Report: Many of Toyota’s Acceleration Problems Due to Driver Error

By Andrew Moseman | July 14, 2010 1:44 pm

ToyotaThe National Highway Traffic Safety Administration’s full report on Toyotas and their “sudden unintended acceleration” problem has yet to see the light of day, but the first wave of information from it suggests that driver error—not some mysterious mechanical problem in the electronic throttle control—could be to blame in many, if not most, of the reported accidents.

NHTSA has been studying data recorders from wrecked Toyotas—dozens of them—in their investigation, which will go on for months to come. Those data recorders show that the cars had their throttles open and brakes disengaged at the times of the crashes.

The early results suggest that some drivers who said their Toyotas and Lexuses surged out of control were mistakenly flooring the accelerator when they intended to jam on the brakes [Wall Street Journal].

A tip of the hat to our friends at Popular Mechanics who called this months ago, saying it made no sense to blame some “ghost in the machine” and pointing out incidents in the past—like the investigation of Audi in the 1980s—where claims of sudden unintended acceleration turned out to be a bust.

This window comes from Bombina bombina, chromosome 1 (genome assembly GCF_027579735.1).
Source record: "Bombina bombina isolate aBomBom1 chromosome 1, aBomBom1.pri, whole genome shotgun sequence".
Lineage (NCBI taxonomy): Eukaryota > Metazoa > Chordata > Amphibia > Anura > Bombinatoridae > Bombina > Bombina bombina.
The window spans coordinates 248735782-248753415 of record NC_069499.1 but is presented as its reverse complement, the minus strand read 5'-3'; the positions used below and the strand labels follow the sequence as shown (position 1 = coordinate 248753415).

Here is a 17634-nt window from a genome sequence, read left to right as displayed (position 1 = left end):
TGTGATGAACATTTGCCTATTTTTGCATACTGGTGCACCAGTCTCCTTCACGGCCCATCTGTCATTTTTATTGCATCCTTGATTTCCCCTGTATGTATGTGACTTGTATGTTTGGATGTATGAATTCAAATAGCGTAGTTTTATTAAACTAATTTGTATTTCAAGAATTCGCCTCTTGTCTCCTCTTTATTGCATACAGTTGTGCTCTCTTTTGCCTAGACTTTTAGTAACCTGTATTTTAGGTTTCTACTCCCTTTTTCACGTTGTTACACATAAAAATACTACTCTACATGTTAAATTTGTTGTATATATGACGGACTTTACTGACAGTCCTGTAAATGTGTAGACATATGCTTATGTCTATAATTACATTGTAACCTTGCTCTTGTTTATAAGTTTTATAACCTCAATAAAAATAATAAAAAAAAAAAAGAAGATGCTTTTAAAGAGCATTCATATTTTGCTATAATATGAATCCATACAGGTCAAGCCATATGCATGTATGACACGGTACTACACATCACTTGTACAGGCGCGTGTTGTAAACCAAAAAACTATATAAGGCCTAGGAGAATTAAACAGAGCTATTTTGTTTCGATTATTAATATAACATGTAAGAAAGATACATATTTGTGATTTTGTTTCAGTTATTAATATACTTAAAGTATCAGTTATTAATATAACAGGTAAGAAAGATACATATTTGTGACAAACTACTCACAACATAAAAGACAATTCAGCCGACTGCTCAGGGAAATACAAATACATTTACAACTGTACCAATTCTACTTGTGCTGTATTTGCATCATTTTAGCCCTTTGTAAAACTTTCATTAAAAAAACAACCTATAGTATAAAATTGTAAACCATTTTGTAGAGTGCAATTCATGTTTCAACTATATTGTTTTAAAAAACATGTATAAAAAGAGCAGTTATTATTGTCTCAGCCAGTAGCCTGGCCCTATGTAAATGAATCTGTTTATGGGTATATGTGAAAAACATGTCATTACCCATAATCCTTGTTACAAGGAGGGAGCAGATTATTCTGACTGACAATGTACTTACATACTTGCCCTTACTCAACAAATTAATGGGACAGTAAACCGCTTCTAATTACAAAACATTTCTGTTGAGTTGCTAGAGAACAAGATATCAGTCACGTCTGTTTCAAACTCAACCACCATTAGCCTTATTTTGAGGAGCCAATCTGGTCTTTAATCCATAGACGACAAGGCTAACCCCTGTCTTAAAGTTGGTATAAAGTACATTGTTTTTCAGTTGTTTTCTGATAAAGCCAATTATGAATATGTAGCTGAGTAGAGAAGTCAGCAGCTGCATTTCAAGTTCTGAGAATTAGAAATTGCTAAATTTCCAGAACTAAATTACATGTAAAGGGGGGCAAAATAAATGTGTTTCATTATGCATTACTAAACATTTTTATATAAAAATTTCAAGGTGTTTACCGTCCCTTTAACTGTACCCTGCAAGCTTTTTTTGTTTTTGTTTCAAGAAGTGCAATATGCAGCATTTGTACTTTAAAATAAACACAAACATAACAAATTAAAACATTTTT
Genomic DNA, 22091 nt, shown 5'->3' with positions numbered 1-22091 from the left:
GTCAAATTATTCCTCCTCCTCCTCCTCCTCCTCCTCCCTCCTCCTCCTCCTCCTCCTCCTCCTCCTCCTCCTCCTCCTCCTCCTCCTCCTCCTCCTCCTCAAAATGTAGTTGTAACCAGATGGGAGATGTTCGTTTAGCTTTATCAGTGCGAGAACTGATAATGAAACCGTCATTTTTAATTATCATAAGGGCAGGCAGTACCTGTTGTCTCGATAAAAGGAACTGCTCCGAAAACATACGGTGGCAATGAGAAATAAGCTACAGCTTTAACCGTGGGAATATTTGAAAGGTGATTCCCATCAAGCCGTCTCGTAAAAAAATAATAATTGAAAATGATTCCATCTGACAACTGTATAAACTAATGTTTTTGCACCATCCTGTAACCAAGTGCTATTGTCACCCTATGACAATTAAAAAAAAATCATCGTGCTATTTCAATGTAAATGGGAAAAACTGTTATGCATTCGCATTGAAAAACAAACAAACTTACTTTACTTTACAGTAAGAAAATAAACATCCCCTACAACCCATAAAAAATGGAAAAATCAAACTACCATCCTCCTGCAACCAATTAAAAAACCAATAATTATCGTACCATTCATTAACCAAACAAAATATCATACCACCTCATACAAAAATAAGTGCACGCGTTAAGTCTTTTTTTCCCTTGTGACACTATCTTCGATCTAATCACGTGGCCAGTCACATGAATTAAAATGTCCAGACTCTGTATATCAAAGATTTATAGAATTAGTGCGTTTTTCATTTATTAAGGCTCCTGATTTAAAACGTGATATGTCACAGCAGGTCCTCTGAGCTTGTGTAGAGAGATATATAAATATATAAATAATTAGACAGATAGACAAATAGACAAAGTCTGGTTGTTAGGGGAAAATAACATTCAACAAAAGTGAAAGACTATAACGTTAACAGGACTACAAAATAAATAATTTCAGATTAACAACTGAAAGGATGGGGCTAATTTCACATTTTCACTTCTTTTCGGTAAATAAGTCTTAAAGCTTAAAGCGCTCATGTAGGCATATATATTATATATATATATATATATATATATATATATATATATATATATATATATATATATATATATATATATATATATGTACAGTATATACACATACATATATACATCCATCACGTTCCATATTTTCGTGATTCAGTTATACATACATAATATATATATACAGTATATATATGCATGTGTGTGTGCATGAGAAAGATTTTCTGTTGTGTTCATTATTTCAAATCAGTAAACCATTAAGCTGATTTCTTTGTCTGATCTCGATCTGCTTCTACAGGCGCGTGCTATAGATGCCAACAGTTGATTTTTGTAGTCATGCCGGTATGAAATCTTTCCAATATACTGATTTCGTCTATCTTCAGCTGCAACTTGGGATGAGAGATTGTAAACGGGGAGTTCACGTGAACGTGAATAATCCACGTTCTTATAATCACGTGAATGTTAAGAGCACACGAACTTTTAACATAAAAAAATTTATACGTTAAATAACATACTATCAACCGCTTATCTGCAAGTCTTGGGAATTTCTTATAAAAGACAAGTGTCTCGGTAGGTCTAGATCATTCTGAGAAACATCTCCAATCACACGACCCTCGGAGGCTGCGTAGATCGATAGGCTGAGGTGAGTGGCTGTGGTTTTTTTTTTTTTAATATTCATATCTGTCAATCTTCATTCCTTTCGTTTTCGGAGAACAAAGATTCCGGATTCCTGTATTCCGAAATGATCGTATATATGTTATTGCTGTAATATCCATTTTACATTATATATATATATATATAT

But the news isn’t all good for Toyota. The company still must deal with the problems of sticky accelerators and sliding floor mats that can trap accelerators on the floor.

Those equipment and mechanical problems were behind the worldwide recall of more than 8 million Toyota and Lexus vehicles in October 2009 and January 2010 for unintended acceleration. Toyota faces a potential civil liability estimated at more than $10 billion from lawsuits sparked by complaints of runaway cars and trucks [Reuters].

However, a traffic fatality from last August, in which the gas pedal got stuck in the floor mat, is the only one so far that the NHTSA has tied to a mechanical problem.